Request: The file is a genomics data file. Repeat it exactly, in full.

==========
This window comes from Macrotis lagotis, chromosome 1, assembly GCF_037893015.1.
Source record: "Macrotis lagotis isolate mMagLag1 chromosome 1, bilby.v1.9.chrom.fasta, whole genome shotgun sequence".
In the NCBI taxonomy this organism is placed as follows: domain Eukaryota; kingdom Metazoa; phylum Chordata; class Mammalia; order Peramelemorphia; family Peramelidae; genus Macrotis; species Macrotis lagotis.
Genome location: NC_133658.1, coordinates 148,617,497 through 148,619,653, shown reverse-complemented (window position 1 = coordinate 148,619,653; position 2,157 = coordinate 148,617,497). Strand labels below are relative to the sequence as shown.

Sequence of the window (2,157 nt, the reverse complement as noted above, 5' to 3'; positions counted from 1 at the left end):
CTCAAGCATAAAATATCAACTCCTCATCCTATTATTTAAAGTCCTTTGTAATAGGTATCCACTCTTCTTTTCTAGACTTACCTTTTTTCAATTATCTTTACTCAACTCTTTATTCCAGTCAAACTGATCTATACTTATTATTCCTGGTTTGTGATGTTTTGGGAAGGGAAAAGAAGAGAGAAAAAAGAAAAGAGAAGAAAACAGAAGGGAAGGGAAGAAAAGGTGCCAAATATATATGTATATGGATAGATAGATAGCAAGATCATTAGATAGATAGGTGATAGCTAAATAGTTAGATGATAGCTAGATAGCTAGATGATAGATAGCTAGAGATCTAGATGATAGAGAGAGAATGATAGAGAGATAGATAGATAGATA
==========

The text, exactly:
This window comes from Macrotis lagotis, chromosome 1, assembly GCF_037893015.1.
Source record: "Macrotis lagotis isolate mMagLag1 chromosome 1, bilby.v1.9.chrom.fasta, whole genome shotgun sequence".
In the NCBI taxonomy this organism is placed as follows: domain Eukaryota; kingdom Metazoa; phylum Chordata; class Mammalia; order Peramelemorphia; family Peramelidae; genus Macrotis; species Macrotis lagotis.
Genome location: NC_133658.1, coordinates 148,617,497 through 148,619,653, shown reverse-complemented (window position 1 = coordinate 148,619,653; position 2,157 = coordinate 148,617,497). Strand labels below are relative to the sequence as shown.

Sequence of the window (2,157 nt, the reverse complement as noted above, 5' to 3'; positions counted from 1 at the left end):
CTCAAGCATAAAATATCAACTCCTCATCCTATTATTTAAAGTCCTTTGTAATAGGTATCCACTCTTCTTTTCTAGACTTACCTTTTTTCAATTATCTTTACTCAACTCTTTATTCCAGTCAAACTGATCTATACTTATTATTCCTGGTTTGTGATGTTTTGGGAAGGGAAAAGAAGAGAGAAAAAAGAAAAGAGAAGAAAACAGAAGGGAAGGGAAGAAAAGGTGCCAAATATATATGTATATGGATAGATAGATAGCAAGATCATTAGATAGATAGGTGATAGCTAAATAGTTAGATGATAGCTAGATAGCTAGATGATAGATAGCTAGAGATCTAGATGATAGAGAGAGAATGATAGAGAGATAGATAGATAGATA